On a whim last summer, I visited a library branch I’d never been to. And on a whim, I picked up and borrowed this book off their New Releases shelf. What a ride! Rough Magic: Riding the World’s Loneliest Horse Race by Lara Prior-Palmer is the true story of a young woman who — basically on a whim! — entered what might be the world’s most grueling horse race, completely unprepared, and not only survived but won. This was one of these books that takes you on a trip while you read it, and I really felt like I was seeing and experiencing the things Prior-Palmer wrote about. She was a fascinating and unique narrator, sometimes infuriating, often endearing, and I found myself researching her and this race after finishing the book. I’ve had good luck recommending this book to junior high students as well.
The Newsflesh series. Holy moly. I could not read these fast enough — and that’s saying something, because they’re zombie books, and zombies are not my thing. Reading these books and their spinoff stories (all by Mira Grant) was like watching really enjoyable action movies. A perfect balance of relatable, likable characters, fast-paced adventure, intrigue, political/social commentary, interpersonal relationships, humor, and sorrow/horror.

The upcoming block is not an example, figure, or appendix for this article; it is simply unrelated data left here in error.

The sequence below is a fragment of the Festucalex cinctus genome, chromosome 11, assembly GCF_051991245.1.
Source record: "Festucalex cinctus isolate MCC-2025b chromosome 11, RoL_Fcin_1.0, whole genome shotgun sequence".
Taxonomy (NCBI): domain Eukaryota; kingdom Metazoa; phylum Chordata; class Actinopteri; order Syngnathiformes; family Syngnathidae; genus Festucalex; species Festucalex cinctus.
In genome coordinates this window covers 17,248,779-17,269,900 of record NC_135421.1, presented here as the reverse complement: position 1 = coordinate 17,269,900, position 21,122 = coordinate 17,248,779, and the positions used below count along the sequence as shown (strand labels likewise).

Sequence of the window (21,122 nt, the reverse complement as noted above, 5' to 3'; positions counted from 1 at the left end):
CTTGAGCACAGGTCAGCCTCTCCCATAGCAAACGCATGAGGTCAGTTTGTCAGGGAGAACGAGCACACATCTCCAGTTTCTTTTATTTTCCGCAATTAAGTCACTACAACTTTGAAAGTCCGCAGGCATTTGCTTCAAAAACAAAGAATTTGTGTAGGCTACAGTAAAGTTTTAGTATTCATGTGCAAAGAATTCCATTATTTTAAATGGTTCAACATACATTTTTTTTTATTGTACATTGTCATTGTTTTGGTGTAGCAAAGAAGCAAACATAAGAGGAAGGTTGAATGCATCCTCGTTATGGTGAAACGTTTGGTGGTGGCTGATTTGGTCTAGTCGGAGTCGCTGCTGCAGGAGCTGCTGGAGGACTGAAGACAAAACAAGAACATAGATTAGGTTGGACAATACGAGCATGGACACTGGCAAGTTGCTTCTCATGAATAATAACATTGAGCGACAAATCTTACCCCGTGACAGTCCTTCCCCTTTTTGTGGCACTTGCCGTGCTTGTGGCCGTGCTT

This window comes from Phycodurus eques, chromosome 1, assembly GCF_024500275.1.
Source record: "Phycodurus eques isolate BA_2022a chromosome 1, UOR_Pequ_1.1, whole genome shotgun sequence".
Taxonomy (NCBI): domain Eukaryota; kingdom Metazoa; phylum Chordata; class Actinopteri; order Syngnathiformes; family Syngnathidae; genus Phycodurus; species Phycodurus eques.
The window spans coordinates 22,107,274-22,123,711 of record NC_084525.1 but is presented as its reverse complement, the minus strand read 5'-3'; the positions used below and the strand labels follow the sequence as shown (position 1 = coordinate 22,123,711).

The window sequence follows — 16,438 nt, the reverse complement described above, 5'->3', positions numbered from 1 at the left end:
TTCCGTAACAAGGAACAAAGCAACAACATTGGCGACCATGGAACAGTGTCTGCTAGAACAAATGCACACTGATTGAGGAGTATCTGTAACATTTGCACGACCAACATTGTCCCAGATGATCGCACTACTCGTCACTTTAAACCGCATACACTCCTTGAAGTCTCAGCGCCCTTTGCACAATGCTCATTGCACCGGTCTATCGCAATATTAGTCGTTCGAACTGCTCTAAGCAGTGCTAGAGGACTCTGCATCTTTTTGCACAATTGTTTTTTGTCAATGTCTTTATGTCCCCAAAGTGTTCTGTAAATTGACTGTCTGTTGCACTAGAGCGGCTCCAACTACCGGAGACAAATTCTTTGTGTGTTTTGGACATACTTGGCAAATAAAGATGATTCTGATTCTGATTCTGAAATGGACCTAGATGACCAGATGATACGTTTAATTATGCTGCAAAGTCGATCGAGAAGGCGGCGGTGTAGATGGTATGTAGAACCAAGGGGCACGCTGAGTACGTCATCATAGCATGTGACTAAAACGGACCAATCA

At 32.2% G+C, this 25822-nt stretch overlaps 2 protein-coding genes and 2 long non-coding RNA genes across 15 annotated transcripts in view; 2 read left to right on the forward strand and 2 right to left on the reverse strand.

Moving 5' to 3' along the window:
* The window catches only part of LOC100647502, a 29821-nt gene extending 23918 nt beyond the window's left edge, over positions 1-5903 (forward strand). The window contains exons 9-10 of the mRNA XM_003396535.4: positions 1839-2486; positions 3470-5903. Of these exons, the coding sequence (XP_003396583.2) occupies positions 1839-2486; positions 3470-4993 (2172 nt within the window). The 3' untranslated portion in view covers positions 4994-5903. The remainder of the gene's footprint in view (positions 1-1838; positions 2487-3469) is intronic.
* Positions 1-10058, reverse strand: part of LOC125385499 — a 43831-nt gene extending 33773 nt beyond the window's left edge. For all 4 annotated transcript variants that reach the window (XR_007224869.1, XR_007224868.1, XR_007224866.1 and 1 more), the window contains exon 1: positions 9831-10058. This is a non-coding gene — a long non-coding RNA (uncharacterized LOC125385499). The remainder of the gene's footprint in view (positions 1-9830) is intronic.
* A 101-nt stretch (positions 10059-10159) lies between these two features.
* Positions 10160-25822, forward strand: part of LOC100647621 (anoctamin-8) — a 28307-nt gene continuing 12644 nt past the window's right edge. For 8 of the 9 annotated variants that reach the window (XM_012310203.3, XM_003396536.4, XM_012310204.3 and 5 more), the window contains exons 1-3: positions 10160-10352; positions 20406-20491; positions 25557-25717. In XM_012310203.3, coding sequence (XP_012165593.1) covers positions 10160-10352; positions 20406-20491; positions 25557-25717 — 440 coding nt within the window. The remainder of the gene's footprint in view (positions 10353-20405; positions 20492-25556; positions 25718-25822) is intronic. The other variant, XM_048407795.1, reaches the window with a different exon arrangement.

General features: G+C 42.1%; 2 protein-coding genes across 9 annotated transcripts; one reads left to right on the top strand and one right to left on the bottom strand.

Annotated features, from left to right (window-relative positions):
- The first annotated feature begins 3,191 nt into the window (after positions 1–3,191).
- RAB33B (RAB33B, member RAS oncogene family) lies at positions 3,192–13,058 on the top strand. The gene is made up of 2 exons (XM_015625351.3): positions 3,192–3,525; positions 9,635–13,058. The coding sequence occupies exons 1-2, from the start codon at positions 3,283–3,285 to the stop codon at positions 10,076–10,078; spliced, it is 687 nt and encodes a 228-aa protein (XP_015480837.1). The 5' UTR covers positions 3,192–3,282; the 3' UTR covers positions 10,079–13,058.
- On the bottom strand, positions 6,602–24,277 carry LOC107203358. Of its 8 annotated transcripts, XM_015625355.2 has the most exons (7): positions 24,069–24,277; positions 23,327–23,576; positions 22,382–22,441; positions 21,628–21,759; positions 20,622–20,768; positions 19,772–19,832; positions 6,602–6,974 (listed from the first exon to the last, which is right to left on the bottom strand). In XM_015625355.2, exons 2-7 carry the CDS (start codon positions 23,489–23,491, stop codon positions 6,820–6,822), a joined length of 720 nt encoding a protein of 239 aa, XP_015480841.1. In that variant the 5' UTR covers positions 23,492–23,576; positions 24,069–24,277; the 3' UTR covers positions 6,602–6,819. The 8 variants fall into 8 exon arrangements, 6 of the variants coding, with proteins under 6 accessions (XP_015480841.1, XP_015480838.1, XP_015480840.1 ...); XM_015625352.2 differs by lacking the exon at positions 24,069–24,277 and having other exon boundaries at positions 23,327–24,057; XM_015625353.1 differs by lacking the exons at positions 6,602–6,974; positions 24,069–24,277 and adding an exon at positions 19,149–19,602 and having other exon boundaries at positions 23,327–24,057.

I’ve been introducing Seanan McGuire and Mira Grant (same person, different genres) as my current favorite author for over a year now. I adored everything of hers I read this year, but definitely have to highlight McGuire’s Middlegame. This book strained against pretty much every genre I tried to assign it and left me with the best kind of book hangover. In no particular order, it’s got biopunk (think Frankenstein), alchemy, adventure, survival, romance, epic fantasy, urban fantasy, superpowers, mathematics, murder… more than that. I’m usually pretty good at describing and “selling” books, but this one basically leaves me speechless. I end up just thrusting it at people and saying, “You should read this.”